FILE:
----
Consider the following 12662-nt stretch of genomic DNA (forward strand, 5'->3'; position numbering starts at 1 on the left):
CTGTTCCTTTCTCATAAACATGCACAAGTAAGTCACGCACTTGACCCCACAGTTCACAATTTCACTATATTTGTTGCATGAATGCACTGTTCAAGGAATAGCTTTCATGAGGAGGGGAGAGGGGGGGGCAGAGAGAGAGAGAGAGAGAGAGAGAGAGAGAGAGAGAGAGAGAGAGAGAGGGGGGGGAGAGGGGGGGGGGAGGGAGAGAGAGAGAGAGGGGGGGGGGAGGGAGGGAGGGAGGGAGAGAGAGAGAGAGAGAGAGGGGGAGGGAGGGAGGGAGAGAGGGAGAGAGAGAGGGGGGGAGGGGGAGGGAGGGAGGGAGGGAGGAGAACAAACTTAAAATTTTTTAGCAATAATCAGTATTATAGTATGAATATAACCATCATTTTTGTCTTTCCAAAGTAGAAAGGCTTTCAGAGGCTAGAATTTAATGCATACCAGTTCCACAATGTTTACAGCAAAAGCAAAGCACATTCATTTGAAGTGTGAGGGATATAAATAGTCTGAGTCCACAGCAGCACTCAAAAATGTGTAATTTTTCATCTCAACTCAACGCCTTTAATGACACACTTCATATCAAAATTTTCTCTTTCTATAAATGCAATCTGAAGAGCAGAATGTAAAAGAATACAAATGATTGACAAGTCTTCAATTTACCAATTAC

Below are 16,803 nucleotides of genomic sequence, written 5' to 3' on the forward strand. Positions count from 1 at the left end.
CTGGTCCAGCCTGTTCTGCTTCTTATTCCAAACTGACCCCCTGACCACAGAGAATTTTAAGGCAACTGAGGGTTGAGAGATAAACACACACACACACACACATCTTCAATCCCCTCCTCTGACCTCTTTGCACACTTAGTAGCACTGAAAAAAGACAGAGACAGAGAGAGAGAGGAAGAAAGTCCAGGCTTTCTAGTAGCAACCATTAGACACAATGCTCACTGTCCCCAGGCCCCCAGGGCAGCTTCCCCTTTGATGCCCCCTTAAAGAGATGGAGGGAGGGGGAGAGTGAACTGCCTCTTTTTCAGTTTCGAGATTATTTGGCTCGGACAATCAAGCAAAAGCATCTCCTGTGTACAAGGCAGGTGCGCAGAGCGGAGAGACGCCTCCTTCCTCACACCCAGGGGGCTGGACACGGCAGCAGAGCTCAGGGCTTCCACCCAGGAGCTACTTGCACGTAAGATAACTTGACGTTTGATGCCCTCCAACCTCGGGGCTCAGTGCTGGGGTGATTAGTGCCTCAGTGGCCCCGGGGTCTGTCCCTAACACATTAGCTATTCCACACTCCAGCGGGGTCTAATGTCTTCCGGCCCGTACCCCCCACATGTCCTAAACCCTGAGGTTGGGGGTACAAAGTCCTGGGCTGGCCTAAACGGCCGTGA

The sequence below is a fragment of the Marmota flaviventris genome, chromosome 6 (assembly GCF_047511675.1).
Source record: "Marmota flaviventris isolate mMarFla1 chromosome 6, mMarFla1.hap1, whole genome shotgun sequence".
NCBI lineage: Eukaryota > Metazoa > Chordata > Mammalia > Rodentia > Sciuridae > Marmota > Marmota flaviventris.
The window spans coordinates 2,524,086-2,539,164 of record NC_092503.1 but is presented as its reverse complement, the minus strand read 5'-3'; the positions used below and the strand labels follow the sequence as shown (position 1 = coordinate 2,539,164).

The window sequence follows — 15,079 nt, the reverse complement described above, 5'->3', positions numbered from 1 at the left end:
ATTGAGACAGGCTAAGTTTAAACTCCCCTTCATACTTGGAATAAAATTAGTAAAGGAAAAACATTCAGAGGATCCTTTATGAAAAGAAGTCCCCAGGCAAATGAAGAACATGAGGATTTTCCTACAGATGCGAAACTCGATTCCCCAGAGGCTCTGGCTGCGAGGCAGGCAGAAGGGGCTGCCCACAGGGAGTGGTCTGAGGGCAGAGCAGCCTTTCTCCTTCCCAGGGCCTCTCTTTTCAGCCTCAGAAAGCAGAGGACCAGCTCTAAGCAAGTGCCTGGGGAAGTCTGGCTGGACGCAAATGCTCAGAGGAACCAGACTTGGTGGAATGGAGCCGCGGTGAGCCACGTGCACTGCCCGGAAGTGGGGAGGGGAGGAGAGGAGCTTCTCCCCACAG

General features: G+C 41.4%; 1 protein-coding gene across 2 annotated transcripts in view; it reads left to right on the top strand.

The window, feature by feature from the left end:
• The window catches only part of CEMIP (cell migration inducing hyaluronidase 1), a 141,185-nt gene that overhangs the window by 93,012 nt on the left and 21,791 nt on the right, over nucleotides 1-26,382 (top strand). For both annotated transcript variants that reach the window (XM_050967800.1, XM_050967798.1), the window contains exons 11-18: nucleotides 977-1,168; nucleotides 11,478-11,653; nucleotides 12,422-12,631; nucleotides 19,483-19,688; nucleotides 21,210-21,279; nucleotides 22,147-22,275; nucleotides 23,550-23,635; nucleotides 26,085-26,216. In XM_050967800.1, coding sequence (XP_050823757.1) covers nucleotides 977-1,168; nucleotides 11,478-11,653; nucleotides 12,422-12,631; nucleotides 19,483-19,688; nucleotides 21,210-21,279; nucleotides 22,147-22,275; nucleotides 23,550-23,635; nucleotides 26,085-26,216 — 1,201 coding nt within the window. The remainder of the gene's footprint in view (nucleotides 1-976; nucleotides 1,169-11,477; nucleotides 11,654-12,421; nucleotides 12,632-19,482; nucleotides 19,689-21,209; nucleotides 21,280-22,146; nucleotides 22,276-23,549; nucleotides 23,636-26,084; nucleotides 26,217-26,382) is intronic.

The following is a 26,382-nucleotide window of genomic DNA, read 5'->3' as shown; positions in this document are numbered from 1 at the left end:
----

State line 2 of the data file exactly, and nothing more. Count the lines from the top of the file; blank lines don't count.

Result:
CTGTTCCTTTCTCATAAACATGCACAAGTAAGTCACGCACTTGACCCCACAGTTCACAATTTCACTATATTTGTTGCATGAATGCACTGTTCAAGGAATAGCTTTCATGAGGAGGGGAGAGGGGGGGGCAGAGAGAGAGAGAGAGAGAGAGAGAGAGAGAGAGAGAGAGAGAGAGAGAGGGGGGGGAGAGGGGGGGGGGAGGGAGAGAGAGAGAGAGGGGGGGGGGAGGGAGGGAGGGAGGGAGAGAGAGAGAGAGAGAGAGGGGGAGGGAGGGAGGGAGAGAGGGAGAGAGAGAGGGGGGGAGGGGGAGGGAGGGAGGGAGGGAGGAGAACAAACTTAAAATTTTTTAGCAATAATCAGTATTATAGTATGAATATAACCATCATTTTTGTCTTTCCAAAGTAGAAAGGCTTTCAGAGGCTAGAATTTAATGCATACCAGTTCCACAATGTTTACAGCAAAAGCAAAGCACATTCATTTGAAGTGTGAGGGATATAAATAGTCTGAGTCCACAGCAGCACTCAAAAATGTGTAATTTTTCATCTCAACTCAACGCCTTTAATGACACACTTCATATCAAAATTTTCTCTTTCTATAAATGCAATCTGAAGAGCAGAATGTAAAAGAATACAAATGATTGACAAGTCTTCAATTTACCAATTAC